Date of Award
Open Access Thesis
Master of Arts in Leadership (MAL)
A two-part survey was administered to 88 adult students in master's and undergraduate programs at Augsburg College to determine the relationship between the amount of time spent in computer-based communication between leaders and followers and the leadership style of the leaders. The two leadership styles studied were the transformational and transactional styles first described by James MacGregor Burns (1978) and further developed by Bernard M. Bass (1985). Most leaders exhibit both transformational and transactional leadership styles, but in differing degrees. However, transformational leadership is thought to be more motivational. It was hypothesized that the transformational style would be less prevalent among those who have higher levels of computer-based communication and that the transactional behaviors would be more prevalent because of the impersonal nature of computer-based communication. The participants indicated the amount and quality of their computer-based communication between themselves and their superiors in the first section of the survey and then completed the Multifactor Leadership Questionnaire (MLQ 5X). Analysis of the resulting data showed no sigfficant relationship between number of hours of computer-based communication between leader and follower and either the transformational or transactional leadership styles. Interestingly, there was, however, a significantly higher average score on the transformational scale for those participants who reported the effectiveness of communication between themselves and their supervisor above average or higher for both computer-based and face-to-face communication. In contrast, the transactional average scores did not vary significantly for either mode of communication.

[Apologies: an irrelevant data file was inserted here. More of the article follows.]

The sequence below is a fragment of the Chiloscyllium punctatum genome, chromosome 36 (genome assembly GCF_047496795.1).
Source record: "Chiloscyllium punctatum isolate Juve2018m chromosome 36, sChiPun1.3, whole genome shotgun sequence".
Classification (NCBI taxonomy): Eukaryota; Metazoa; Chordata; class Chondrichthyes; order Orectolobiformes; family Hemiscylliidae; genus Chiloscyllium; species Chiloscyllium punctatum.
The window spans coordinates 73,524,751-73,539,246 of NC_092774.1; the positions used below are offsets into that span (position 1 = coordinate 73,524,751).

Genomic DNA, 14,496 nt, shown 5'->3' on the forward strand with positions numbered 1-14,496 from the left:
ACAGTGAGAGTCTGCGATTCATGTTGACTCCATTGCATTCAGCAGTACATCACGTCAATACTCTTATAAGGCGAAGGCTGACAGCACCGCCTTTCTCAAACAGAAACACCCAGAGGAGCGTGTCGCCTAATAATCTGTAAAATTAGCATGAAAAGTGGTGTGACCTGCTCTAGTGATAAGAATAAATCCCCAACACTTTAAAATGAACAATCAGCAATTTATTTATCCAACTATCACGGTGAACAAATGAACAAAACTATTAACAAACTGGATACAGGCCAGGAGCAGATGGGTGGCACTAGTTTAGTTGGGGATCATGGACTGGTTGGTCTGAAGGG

Watson, Luann, "A Study of Transformational and Transactional Leadership in Computer-Based Communication" (2002). Theses and Graduate Projects. 671.